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Lizzie Deignan: There is room to have more than one leader

Lizzie Deignan (Trek-Segafredo) celebrates as she wins the first edition of the women's Paris-Roubaix
Lizzie Deignan (Trek-Segafredo) celebrates as she wins the first edition of the women's Paris-Roubaix (Image credit: Getty Images Sport)

Lizzie Deignan is looking forward to chances to be both a leader and a supporting teammate in her fourth season with Trek-Segafredo as one of the team’s most successful riders.

Despite being a prolific winner herself, Deignan has embraced chances to take on team roles in this year, racing in support of riders like Elisa Longo Borghini and Ellen van Dijk. 

“Going into a race and being able to work for a teammate and just completely empty yourself, it’s a really satisfying job,” she said. “The fear of failure isn’t there, because the pressure to win isn’t on your shoulders.

“You can push through pain barriers that you can’t when you’re trying to win yourself. If you’re about to be dropped on a climb, you're thinking, ‘oh my goodness, I'm going to be dropped’ whereas if you're working for somebody else, those thought processes aren't even there. It's just about going as deep as you can for as long as you can."

In a team as strong as Trek-Segafredo, where several riders could be leaders in any given race, Deignan said the key to a functioning team dynamic is open communication.

“You’ve just got to be really honest with each other. It’s OK to have clashing goals, or if we have a team meeting and someone else says they want to win Amstel Gold," she said, referencing a race she is targetting herself. "I think there is room to have more than one leader and it’s just about communicating that early on so there’s no hidden agendas or things that crop up as a surprise.”

Trek-Segafredo confirmed on Tuesday that Deignan is in their proposed team for next season’s inaugural Tour de France Femmes, but she recognises her ambitions will be balanced against those of her teammates. 

“The Tour de France is huge, but it depends a little bit on the team dynamic and what their expectations of me are, and I don’t know that yet,” she said. “I’m keen to know what the team wants before I say ‘the Tour de France is a huge goal’, because it might be a huge goal or Elisa’s or Ellen’s and I need to fall in line.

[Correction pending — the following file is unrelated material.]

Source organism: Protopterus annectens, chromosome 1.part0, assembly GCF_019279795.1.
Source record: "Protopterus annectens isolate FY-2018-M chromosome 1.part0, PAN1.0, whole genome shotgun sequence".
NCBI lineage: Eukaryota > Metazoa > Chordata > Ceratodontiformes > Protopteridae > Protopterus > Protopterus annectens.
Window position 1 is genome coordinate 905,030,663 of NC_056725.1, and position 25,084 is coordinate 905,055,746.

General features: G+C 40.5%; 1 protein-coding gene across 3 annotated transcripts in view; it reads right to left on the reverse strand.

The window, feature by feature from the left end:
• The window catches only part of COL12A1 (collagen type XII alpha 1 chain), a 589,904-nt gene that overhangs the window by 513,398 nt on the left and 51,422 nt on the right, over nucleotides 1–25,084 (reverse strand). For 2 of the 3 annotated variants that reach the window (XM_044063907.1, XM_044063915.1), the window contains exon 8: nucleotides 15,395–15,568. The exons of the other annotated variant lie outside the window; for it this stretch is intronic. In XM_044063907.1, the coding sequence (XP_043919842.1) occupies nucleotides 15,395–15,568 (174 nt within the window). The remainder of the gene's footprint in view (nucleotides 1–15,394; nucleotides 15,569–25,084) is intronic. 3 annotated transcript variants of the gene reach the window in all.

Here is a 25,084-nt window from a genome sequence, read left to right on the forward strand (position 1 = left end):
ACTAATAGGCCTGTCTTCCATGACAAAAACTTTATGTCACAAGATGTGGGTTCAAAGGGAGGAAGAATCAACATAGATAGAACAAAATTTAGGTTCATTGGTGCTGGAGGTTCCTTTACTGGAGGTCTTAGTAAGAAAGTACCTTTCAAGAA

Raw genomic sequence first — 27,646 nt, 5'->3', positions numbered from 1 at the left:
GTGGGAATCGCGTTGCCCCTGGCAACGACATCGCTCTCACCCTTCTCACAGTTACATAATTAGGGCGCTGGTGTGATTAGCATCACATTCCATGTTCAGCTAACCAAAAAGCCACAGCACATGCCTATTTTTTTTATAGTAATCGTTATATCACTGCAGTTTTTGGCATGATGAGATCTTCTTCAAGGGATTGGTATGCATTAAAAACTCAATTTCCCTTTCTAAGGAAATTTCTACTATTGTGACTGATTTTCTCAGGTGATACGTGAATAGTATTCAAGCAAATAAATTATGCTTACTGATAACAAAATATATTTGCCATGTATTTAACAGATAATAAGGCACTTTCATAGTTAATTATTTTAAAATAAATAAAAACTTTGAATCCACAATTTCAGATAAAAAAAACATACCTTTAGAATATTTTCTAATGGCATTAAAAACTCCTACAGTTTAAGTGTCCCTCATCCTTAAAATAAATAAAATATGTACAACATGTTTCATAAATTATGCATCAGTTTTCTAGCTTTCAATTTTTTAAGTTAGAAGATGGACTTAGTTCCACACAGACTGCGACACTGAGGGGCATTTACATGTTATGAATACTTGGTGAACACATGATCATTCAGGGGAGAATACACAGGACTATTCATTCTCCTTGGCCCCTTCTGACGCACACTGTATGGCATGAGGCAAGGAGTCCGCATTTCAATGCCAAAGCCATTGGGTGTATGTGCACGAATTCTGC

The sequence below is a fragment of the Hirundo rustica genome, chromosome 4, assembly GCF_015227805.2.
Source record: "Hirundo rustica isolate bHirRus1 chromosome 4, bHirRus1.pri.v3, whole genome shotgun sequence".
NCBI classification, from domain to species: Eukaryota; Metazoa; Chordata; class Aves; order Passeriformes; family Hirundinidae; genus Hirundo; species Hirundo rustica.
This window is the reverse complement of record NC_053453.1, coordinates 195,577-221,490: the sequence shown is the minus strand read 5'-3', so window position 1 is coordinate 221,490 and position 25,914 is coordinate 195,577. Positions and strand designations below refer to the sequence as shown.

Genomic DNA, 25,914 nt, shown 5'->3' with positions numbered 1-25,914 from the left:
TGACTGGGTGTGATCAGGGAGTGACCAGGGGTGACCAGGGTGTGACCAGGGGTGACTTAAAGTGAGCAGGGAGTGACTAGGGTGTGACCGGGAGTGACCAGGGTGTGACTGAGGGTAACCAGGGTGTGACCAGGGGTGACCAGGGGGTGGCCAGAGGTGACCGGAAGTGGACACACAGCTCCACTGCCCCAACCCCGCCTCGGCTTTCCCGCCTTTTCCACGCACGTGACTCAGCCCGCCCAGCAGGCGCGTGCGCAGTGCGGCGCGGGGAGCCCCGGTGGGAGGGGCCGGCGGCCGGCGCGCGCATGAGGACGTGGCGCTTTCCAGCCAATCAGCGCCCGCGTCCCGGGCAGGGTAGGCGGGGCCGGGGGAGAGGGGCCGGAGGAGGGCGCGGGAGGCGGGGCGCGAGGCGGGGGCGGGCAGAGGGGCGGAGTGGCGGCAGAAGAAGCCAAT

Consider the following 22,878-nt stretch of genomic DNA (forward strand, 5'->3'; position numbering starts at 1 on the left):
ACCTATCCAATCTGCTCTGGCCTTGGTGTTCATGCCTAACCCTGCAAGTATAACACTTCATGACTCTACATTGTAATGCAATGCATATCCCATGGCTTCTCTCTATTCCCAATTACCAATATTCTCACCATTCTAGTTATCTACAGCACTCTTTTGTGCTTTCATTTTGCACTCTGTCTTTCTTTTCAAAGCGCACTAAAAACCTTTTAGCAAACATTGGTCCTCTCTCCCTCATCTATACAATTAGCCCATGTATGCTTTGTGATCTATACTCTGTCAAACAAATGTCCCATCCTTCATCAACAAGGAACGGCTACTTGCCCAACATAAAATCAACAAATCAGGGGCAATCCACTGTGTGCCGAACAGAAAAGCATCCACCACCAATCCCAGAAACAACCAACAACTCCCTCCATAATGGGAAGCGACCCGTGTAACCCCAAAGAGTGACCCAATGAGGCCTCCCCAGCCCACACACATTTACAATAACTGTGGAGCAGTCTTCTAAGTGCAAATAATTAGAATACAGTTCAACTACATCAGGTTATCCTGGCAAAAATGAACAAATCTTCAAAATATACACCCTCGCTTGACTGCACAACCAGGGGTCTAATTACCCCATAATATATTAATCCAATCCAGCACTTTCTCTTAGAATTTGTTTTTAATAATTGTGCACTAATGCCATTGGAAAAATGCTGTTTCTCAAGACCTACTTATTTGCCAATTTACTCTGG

“So I need to pick areas where I'm going to go for myself, and also pick areas where I need to be a good teammate. I still need to have those conversations.” 

Whilst team plans and individual riders’ goals are still to be formally mapped out, Deignan does have her eyes on the spring Classics and one of the few races she hasn’t won yet.

“I’d like to focus on Amstel Gold and the Ardennes Classics. I’ve still not won Amstel, so it would be nice to tick that one off.” 

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Matilda Price is a freelance cycling journalist and digital producer based in the UK. She is a graduate of modern languages, and recently completed an MA in sports journalism, during which she wrote her dissertation on the lives of young cyclists. Matilda began covering cycling in 2016 whilst still at university, working mainly in the British domestic scene at first. Since then, she has covered everything from the Tour Series to the Tour de France. These days, Matilda focuses most of her attention on the women’s sport, writing for Cyclingnews and working on women’s cycling show The Bunnyhop. As well as the Women’s WorldTour, Matilda loves following cyclo-cross and is a recent convert to downhill mountain biking.